Can Physiotherapy Help Sciatica?

By Athlete's Care on June 19, 2023

The physiotherapists at our Toronto clinics see many patients who come for a consultation with the idea that they have sciatica. Usually, what they mean is that they are experiencing pain at the back of the leg. The first order of business is a thorough evaluation to determine the cause – which may or may not be the sciatic nerve.

The sciatic nerve & sciatica

The sciatic nerve runs from the buttocks through the lower back down the back of either leg. It controls the muscles that begin at the back of the knee and extend down the lower leg. It's also involved in the back of the thigh and sole of the foot.

Sciatica occurs when that nerve becomes inflamed. Symptoms include pain from the hips down the back of the leg, a feeling of weakness or tingling, or loss of feeling. The term sciatica technically refers to the symptoms, and not the underlying condition.

To be clear, sciatica causes pain at the back of the leg – but it’s not the only possible cause.

Signs of true sciatica

Ruling out other possible root causes for the pain can be a process of elimination. Some symptoms, however, tend to point specifically towards sciatica:

  • The pain is intense, more so than with other types of lower back or leg pain;
  • The pain may come in spasms of varying intensity;
  • It may also include a feeling of pins and needles, numbness or weakness, or any combination of these;
  • The pain is typically experienced in only one leg at a time.
What causes sciatica?

Often, the nerve is pinched, compressed or irritated by underlying conditions such as:

  • Injuries to the joint;
  • Joint degeneration;
  • Inflammation;
  • Muscle tension;
  • Herniated disc;
  • Among others.

Determining the source is another important aspect of the diagnostic stage.

Physiotherapy for Sciatica

Once your Toronto physiotherapist or other sports medicine specialist has performed a thorough evaluation and determined the root cause, a customized treatment plan can be developed.

An individualized exercise plan will address the specific issues and structures causing the nerve irritation and pain, such as inflammation, displacement or other dysfunction at the sacroiliac joints, intervertebral discs or the small bones at the base of the spine. Exercises may include:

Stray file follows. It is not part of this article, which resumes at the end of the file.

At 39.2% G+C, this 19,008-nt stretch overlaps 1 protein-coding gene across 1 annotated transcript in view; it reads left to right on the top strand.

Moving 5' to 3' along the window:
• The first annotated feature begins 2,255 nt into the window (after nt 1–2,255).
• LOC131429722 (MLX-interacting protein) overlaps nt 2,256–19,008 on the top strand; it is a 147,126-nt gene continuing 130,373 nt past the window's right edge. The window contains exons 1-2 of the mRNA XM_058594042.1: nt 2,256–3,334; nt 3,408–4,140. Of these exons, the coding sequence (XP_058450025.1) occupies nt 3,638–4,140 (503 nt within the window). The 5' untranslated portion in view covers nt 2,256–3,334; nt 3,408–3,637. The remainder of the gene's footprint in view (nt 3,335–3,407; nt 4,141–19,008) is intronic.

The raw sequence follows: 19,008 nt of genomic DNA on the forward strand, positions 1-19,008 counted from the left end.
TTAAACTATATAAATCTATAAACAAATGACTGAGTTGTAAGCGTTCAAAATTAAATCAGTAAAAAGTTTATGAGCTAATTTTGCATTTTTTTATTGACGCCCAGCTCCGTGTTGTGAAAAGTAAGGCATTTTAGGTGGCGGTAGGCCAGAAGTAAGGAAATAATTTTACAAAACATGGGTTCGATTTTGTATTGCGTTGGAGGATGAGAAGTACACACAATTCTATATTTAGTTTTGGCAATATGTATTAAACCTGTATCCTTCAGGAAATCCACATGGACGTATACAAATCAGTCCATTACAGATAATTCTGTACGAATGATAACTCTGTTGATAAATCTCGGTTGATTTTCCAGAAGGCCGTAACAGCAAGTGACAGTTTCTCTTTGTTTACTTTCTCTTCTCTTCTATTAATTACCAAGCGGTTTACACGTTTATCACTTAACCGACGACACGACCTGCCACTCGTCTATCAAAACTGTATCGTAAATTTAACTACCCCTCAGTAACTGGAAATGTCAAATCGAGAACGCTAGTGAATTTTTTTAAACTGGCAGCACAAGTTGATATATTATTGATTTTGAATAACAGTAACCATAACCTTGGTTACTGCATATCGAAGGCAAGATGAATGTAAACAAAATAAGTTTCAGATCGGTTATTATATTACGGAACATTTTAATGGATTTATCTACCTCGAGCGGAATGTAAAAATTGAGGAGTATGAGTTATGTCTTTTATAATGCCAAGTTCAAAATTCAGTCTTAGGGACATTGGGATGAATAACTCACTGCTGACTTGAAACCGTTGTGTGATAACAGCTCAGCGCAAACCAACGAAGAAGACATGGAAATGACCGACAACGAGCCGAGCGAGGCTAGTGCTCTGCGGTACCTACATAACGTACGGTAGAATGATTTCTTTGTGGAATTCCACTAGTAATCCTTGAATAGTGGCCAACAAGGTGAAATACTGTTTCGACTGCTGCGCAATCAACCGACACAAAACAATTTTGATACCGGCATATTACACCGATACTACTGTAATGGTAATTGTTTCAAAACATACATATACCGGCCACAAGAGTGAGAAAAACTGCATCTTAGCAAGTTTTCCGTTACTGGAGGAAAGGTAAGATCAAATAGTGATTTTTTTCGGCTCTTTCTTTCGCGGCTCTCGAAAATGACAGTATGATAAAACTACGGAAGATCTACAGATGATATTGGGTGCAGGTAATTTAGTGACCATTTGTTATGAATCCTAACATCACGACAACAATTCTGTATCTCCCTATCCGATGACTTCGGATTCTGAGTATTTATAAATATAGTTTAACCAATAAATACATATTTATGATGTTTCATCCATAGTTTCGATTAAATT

• Specific stretches and extension exercises, including one called “nerve flossing”;
  • Flexion based exercises, or those that open up the joints to reduce compression;
  • Mobilization exercises, and a focus on strengthening the core;
  • Muscle rolling exercises for the glutes;
  • Among others.

Treatment for sciatica is often a matter of trial and error, and finding the right combination of exercises and other therapies that works best for each individual patient.

Physical therapy can not only help to relieve symptoms, it can help to promote healing, and make the path to healing a smoother one, without flareups. It can also equip patients with the knowledge and exercise techniques to help prevent recurrences.

It can:

  • Improve mobility and reduce or eliminate pain;
  • Reduce muscle spasms;
  • Restore the function of structures causing the issue (hips, lumbar spine, and so on).

Your physiotherapist can also help you determine whether other treatments are required, such as pharmaceutical or other therapies.

If you are experiencing the symptoms of sciatica, our Toronto physiotherapists and other sports medicine specialists are ready with help. Don’t hesitate to contact one of our Toronto physiotherapy clinics today for a consultation.